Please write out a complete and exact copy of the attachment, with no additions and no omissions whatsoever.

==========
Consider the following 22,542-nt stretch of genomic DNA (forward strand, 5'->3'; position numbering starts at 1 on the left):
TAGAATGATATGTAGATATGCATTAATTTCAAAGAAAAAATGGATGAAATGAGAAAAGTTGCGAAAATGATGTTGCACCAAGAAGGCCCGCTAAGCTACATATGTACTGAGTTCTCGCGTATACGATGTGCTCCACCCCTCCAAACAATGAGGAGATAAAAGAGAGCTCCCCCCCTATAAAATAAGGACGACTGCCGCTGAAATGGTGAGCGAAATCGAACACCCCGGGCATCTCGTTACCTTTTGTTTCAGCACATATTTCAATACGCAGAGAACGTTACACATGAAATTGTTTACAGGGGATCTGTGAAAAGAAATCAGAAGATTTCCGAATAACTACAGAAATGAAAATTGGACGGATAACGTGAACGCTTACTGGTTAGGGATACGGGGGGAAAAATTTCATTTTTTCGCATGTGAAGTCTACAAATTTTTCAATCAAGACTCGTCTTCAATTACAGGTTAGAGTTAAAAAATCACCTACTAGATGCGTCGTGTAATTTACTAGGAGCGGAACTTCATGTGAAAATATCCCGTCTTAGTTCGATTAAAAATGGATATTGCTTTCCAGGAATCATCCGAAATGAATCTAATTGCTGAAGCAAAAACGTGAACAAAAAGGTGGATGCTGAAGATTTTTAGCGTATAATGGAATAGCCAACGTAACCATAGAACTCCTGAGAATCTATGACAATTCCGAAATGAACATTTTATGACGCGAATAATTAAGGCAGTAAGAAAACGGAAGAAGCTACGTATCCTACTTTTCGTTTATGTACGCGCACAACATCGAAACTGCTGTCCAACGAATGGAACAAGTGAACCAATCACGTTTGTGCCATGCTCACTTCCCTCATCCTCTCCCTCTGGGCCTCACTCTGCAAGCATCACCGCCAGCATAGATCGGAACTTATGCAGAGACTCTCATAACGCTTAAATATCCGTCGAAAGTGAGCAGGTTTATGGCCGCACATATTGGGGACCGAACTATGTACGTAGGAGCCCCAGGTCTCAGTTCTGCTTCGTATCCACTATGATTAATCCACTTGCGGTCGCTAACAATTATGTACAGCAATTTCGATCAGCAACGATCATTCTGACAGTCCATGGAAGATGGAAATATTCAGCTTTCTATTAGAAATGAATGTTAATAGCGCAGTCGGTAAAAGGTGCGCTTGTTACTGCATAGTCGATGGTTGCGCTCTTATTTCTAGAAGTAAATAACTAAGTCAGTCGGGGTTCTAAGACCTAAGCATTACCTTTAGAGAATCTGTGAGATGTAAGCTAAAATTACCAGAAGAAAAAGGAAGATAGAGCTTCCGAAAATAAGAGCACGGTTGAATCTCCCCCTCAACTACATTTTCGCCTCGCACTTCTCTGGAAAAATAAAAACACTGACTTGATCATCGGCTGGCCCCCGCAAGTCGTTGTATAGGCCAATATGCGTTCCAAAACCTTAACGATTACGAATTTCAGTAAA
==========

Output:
Consider the following 22,542-nt stretch of genomic DNA (forward strand, 5'->3'; position numbering starts at 1 on the left):
TAGAATGATATGTAGATATGCATTAATTTCAAAGAAAAAATGGATGAAATGAGAAAAGTTGCGAAAATGATGTTGCACCAAGAAGGCCCGCTAAGCTACATATGTACTGAGTTCTCGCGTATACGATGTGCTCCACCCCTCCAAACAATGAGGAGATAAAAGAGAGCTCCCCCCCTATAAAATAAGGACGACTGCCGCTGAAATGGTGAGCGAAATCGAACACCCCGGGCATCTCGTTACCTTTTGTTTCAGCACATATTTCAATACGCAGAGAACGTTACACATGAAATTGTTTACAGGGGATCTGTGAAAAGAAATCAGAAGATTTCCGAATAACTACAGAAATGAAAATTGGACGGATAACGTGAACGCTTACTGGTTAGGGATACGGGGGGAAAAATTTCATTTTTTCGCATGTGAAGTCTACAAATTTTTCAATCAAGACTCGTCTTCAATTACAGGTTAGAGTTAAAAAATCACCTACTAGATGCGTCGTGTAATTTACTAGGAGCGGAACTTCATGTGAAAATATCCCGTCTTAGTTCGATTAAAAATGGATATTGCTTTCCAGGAATCATCCGAAATGAATCTAATTGCTGAAGCAAAAACGTGAACAAAAAGGTGGATGCTGAAGATTTTTAGCGTATAATGGAATAGCCAACGTAACCATAGAACTCCTGAGAATCTATGACAATTCCGAAATGAACATTTTATGACGCGAATAATTAAGGCAGTAAGAAAACGGAAGAAGCTACGTATCCTACTTTTCGTTTATGTACGCGCACAACATCGAAACTGCTGTCCAACGAATGGAACAAGTGAACCAATCACGTTTGTGCCATGCTCACTTCCCTCATCCTCTCCCTCTGGGCCTCACTCTGCAAGCATCACCGCCAGCATAGATCGGAACTTATGCAGAGACTCTCATAACGCTTAAATATCCGTCGAAAGTGAGCAGGTTTATGGCCGCACATATTGGGGACCGAACTATGTACGTAGGAGCCCCAGGTCTCAGTTCTGCTTCGTATCCACTATGATTAATCCACTTGCGGTCGCTAACAATTATGTACAGCAATTTCGATCAGCAACGATCATTCTGACAGTCCATGGAAGATGGAAATATTCAGCTTTCTATTAGAAATGAATGTTAATAGCGCAGTCGGTAAAAGGTGCGCTTGTTACTGCATAGTCGATGGTTGCGCTCTTATTTCTAGAAGTAAATAACTAAGTCAGTCGGGGTTCTAAGACCTAAGCATTACCTTTAGAGAATCTGTGAGATGTAAGCTAAAATTACCAGAAGAAAAAGGAAGATAGAGCTTCCGAAAATAAGAGCACGGTTGAATCTCCCCCTCAACTACATTTTCGCCTCGCACTTCTCTGGAAAAATAAAAACACTGACTTGATCATCGGCTGGCCCCCGCAAGTCGTTGTATAGGCCAATATGCGTTCCAAAACCTTAACGATTACGAATTTCAGTAAA